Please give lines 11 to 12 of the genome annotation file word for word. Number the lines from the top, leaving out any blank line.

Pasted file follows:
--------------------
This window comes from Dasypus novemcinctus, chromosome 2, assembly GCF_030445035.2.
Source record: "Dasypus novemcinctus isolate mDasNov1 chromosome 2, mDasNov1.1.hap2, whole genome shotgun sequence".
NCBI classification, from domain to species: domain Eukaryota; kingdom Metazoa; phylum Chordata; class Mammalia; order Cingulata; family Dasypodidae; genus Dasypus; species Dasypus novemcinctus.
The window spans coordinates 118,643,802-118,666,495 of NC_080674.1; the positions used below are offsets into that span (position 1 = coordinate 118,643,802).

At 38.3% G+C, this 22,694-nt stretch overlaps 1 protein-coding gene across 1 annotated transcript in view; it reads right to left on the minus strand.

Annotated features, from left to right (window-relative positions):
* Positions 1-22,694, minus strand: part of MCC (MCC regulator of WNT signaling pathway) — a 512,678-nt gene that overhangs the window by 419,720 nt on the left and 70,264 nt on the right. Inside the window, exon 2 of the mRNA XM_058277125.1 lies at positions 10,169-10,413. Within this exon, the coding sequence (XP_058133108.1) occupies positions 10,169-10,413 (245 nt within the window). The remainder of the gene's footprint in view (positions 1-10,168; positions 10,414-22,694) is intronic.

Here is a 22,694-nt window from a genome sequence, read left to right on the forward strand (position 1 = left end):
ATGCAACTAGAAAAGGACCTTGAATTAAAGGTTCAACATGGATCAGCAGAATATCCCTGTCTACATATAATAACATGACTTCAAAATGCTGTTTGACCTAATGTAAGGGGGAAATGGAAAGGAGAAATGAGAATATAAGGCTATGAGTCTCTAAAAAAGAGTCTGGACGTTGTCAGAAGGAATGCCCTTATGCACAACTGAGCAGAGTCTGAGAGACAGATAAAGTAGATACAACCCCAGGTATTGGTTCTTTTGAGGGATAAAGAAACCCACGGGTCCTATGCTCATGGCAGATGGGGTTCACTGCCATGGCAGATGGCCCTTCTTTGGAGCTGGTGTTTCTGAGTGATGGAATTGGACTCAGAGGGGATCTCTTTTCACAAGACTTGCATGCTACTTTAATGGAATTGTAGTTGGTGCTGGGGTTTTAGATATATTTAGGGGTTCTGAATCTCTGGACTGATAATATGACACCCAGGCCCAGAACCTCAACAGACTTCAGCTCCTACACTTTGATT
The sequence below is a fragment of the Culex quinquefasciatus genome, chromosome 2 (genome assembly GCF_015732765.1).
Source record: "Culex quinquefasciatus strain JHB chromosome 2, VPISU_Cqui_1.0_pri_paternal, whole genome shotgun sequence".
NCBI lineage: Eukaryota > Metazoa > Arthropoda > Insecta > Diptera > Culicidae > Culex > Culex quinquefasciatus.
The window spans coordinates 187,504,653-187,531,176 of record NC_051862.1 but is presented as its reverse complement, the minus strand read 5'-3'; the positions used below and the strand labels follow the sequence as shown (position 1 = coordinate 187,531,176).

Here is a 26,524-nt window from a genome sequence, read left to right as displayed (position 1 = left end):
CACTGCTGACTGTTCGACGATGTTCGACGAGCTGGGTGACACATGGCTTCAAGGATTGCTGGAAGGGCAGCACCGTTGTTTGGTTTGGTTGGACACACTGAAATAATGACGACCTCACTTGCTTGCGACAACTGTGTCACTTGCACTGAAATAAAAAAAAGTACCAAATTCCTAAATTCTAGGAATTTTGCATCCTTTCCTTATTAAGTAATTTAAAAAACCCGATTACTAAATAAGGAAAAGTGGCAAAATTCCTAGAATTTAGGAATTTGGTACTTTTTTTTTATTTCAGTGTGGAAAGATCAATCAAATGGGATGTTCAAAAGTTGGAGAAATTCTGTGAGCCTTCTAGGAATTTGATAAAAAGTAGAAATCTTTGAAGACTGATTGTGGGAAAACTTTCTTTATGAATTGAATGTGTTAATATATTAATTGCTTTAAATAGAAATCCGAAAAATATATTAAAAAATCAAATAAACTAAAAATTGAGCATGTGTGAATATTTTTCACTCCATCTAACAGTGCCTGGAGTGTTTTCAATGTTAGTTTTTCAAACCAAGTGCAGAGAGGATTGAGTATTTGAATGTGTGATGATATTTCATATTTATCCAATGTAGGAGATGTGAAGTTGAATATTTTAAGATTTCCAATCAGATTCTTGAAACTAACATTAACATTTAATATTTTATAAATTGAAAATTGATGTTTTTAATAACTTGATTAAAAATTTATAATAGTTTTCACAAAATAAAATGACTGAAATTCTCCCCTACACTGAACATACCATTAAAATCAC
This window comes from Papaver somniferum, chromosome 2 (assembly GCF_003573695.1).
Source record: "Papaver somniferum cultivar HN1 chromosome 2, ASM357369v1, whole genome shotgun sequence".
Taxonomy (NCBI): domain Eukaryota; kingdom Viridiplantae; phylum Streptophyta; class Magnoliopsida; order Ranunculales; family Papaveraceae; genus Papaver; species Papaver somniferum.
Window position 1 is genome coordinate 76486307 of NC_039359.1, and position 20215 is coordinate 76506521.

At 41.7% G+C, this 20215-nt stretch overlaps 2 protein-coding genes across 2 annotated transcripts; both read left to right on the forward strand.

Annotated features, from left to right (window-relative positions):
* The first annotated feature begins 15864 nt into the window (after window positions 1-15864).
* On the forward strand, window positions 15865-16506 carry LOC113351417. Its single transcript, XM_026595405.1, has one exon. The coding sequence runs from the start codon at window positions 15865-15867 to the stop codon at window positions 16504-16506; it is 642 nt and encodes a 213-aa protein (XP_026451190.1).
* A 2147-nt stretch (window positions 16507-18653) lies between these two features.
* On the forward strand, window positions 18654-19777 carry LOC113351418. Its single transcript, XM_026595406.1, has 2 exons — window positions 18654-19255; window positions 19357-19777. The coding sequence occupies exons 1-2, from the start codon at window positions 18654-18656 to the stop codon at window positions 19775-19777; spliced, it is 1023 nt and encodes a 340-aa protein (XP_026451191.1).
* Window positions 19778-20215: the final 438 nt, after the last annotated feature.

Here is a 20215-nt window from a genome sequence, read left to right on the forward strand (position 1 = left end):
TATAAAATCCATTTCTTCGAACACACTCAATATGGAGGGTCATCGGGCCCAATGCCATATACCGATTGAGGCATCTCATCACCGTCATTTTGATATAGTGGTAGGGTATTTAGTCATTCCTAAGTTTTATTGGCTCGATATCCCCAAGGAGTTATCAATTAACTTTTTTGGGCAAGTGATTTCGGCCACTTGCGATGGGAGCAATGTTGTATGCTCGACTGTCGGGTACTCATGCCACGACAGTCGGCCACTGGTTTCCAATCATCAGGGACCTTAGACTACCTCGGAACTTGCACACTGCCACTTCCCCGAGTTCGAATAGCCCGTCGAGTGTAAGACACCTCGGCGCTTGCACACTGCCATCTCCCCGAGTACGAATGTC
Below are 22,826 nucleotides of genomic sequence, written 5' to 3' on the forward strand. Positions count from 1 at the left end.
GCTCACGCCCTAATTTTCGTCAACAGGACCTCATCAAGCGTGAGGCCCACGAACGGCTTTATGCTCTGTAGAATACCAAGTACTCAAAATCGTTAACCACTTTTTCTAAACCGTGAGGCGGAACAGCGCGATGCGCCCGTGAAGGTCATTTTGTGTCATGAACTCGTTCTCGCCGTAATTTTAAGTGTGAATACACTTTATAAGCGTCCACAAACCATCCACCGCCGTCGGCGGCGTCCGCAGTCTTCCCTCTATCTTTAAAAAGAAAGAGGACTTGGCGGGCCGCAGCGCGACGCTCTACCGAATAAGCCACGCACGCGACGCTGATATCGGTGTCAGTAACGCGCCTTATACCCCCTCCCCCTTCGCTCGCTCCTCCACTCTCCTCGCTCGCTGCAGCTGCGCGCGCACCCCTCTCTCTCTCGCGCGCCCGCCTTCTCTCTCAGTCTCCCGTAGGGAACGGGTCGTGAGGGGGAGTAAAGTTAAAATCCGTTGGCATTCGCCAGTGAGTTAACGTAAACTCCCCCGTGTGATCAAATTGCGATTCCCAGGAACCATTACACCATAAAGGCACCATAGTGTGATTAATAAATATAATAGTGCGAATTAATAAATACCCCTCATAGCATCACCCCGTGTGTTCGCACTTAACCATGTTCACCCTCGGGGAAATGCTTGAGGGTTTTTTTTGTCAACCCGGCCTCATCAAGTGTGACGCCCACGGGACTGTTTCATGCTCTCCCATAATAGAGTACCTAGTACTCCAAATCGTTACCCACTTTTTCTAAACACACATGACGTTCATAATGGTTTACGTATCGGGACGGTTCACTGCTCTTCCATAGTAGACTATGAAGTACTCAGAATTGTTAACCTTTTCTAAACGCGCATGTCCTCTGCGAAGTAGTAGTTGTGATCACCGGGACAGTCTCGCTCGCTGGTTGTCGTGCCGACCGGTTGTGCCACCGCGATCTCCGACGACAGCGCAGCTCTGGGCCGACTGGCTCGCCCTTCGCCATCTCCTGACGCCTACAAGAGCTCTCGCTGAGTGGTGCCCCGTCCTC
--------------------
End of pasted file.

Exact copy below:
Source record: "Culex quinquefasciatus strain JHB chromosome 2, VPISU_Cqui_1.0_pri_paternal, whole genome shotgun sequence".
NCBI lineage: Eukaryota > Metazoa > Arthropoda > Insecta > Diptera > Culicidae > Culex > Culex quinquefasciatus.